working so hard on your book, and I am honored that you trusted me to do so.
I've gone through a few pages and marked them up with writing
advice. I've suggested grammar, sentence structure, and alternate word choices,
etc. Please don't be discouraged by all the markups, because in the beginning
all writers need to learn these skills, and it just takes time. It took Dean
Koontz time, it took me time, and it'll take you time, too.
You have a wonderful imagination, and I can see your mind is very
fertile! You've created fun characters and an interesting setting. Although I
don't normally enjoy urban street crime novels, it was interesting to see how
you set it up. I liked the way you moved your readers into the story through the
old man’s memories.
Now for the hard part. Please take this in the generous spirit
it's intended, okay?
Your book (including formatting) needs quite a bit of work before
you think about submitting it to agents or publishers.
You might consider a few things to help you move to the next level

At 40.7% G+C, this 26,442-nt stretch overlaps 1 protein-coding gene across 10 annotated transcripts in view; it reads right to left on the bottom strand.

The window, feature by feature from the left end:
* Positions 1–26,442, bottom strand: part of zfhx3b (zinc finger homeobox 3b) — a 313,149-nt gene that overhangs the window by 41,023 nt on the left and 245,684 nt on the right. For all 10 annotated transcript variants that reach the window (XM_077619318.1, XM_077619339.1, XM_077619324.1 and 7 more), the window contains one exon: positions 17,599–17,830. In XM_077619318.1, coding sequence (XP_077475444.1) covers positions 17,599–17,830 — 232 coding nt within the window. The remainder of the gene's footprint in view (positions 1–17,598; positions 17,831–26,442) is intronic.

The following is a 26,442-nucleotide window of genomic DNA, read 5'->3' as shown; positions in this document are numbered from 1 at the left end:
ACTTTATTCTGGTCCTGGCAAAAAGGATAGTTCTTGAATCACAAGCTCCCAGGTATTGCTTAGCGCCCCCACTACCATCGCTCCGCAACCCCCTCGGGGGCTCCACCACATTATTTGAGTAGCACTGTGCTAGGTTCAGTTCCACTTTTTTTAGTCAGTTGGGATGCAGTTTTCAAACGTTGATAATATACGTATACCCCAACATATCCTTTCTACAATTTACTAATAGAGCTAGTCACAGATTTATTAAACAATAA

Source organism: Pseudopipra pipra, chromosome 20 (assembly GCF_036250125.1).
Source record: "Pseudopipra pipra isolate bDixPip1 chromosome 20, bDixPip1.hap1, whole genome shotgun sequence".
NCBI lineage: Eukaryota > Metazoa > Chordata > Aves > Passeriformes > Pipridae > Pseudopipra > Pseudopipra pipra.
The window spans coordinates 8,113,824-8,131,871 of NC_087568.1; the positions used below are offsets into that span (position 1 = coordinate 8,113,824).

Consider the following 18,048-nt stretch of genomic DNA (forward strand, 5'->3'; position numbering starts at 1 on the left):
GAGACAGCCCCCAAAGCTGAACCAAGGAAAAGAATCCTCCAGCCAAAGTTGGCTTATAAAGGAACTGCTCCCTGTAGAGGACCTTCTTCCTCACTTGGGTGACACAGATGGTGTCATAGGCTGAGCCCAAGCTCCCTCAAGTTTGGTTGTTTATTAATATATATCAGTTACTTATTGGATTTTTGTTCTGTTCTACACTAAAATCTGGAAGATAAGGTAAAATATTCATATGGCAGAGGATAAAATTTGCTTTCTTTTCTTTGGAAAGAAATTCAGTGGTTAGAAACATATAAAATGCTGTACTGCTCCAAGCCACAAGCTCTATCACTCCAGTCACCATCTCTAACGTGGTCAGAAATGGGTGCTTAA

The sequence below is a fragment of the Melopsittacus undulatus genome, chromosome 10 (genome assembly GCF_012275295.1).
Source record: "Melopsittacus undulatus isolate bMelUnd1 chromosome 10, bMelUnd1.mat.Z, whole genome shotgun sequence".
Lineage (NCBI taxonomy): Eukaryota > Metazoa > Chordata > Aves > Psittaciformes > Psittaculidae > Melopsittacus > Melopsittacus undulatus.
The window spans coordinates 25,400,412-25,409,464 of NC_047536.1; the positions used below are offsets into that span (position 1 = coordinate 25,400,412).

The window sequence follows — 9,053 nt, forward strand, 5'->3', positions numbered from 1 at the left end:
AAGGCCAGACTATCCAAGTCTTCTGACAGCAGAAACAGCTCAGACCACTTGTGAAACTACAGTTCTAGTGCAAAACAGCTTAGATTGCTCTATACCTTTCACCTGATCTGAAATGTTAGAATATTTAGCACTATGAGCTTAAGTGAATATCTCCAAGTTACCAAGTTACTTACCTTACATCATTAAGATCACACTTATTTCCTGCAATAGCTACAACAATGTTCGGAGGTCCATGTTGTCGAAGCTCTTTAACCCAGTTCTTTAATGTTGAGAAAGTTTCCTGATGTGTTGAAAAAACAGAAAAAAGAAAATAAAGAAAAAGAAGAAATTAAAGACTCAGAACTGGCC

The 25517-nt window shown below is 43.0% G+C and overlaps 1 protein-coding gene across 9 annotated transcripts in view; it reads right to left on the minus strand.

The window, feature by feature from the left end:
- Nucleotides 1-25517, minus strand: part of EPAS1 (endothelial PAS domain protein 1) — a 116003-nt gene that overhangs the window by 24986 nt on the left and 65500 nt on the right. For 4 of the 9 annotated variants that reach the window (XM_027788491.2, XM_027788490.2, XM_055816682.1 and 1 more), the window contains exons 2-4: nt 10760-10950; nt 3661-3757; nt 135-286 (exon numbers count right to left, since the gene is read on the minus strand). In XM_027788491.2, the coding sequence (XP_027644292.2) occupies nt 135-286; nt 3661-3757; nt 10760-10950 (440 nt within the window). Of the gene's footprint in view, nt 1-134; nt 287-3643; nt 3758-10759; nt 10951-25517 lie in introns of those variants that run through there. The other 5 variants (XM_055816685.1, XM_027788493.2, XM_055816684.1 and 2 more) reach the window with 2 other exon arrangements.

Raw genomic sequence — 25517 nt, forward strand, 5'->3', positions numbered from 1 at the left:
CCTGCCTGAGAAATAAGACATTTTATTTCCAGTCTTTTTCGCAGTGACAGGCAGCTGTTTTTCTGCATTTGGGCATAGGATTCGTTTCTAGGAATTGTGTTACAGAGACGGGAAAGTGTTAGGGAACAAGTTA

where you'll be able to compete with the thousands of authors also trying to
"break through." Following are some possibilities.
1) Join some writing forums and ask for critiques from fellow
writers. But be careful of this, however, because sometimes there are very
nasty people who like to tear down other writers. Check it out and see what kind
of comments they make. Be sure they are decent people involved who use
2) Befriend a few writers in your genre and swap chapters or books
with them on a regular basis. You can learn from each other and this is a
win-win situation if you choose the right partner.
3) Hire a writing coach (if you can afford it), or better yet,
take some community courses on creative writing.
4) Read constantly. Find and read at least 50-100 books in your
genre. With Kindle deals these days, you can probably find most of them for
free or 99 cents. I have newsletters I subscribe to where you can sign up to
get daily notifications of free or discounted eBooks, targeted to your genre.
Let me know if you want the list. I get these “deal alerts” in my email inbox
and search for the most interesting books I can get for free or cheap, even